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Discussion Starter #1
I'm in the process of shopping for a new bike. I sold my trusty '93 Yamaha Seca II 1 1/2 years ago to my ensuing sorrow. Anyway I'm now looking for something with reasonably comfortable ergos (this'll be a commuter as well as weekend warrior) but a bit more power than my last steed. The Monster 800 and 1000 both seem like they might fit the bill.

I've looked at Kawa Z1000 and Yamaha FZ1, but nothing has the mystique of a Duc. I don't want to fool myself into buying something that's not appropriate for what I need, though. I live 150 miles from the nearest dealer, so much of the maintenance will be done by yours truely.

So how's the reliability? The power? The handling? The ergos? How would you say that the two compare to one another? etc etc etc...

tia

<dave/>
 

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Let's see. The Kawa and Yam will both outrun the Monsters you're talking about - maybe the 4-valve ones too. And they're both made by zaibatsu, corporate conglomerates that seldom get the engineering too wrong. And parts are relatively cheaper. And I understand the Kawa is deeply discounted some places.

But the Ducati has something both of those lack:

*STYLE*

Or maybe just good taste.

-Don
 

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The Ducati also has something else that those others lack:

SOUL!

As to ergonomics. I'm 6'2" and weigh 210lbs. The stock position of the rearsets is perfect for me. The stock handlebars were a little too upright so I switched to clip-ons. Now the ergonomics are perfect for me.

As to reliability. My Monster has just over 19k and runs like a top and has never failed to fire. But I've only had it 2 months (I bought it used) so time will tell. So far I believe it to be a very reliable machine.
 
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Discussion Starter #4
No problems to report, here. Modification wish-list will drain the bank account rather quickly, though. ;D
 

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Hands down I feel that this is by far the best bike I have ever owned and I have had 20+. It combines everything...all the power you really need, reliability (for me), handling, balance, and OH MAN it really draws a crowd. Unless you are at a ducati rally, at least 90% of the time yours will be one of the very few ducs when you are just ridin' around.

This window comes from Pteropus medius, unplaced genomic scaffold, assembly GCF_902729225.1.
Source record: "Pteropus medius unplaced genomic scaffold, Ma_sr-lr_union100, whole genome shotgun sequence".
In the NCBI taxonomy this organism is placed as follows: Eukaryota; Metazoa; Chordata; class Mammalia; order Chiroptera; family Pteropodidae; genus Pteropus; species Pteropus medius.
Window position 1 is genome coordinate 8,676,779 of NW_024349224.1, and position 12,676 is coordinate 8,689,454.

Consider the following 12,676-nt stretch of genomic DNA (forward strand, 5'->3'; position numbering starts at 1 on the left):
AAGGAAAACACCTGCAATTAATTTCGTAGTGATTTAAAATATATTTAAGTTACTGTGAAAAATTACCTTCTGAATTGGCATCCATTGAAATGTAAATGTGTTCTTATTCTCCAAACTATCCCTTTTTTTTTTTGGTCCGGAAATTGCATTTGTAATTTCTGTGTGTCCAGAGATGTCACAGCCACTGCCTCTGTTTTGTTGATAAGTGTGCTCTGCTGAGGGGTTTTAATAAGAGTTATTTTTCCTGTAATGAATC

Isnt really all about being well rounded but also being unique? Go ahead make your purchase. You wont be disappointed.
 
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Discussion Starter #6
You'll have to forgive me, but I gotta be sure (this isn't chump change). I've heard plenty of stories that Ducatis need "more maintenance than usual." Now i'm not too terribly concerned with the principle of that since we all make our choices, but I gotta tell you that I'm mildly concerned that the "more maintenance" might translate into the need to buy a trailer just to haul the bike 150 miles to an authorized mechanic.

What's everybody's experience having a jap bike mechanic (or harley mechanic) working on your duc? Any especially good/bad experiences? How does the warranty translate to other dealers' mechanics, etc etc etc...

Thanks for the feedback, folks, I'm just about sold on this puppy!
 

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The Monster 800 is a relatively simple motorcycle. With a manual any decent motorcycle mechanic with the few necessary special tools can work on it. I don't know what's necessary to work on the FI, but it's pretty much hand tools for everything else.

Truth is I don't trust dealer mechanics to work on anything of mine, and would expect a non-Duc dealer to jack up the prices if they will even touch it. They might refuse, as they don't have the manuals (which doesn't seem to stop the Duc dealers).

You can be sure a non-Duc dealer won't honor warranty, and I don't know how getting reimbursed would work.

Frankly, if reliability and shop availability are the top requirements, H0nda would be a better choice.

-Don
 
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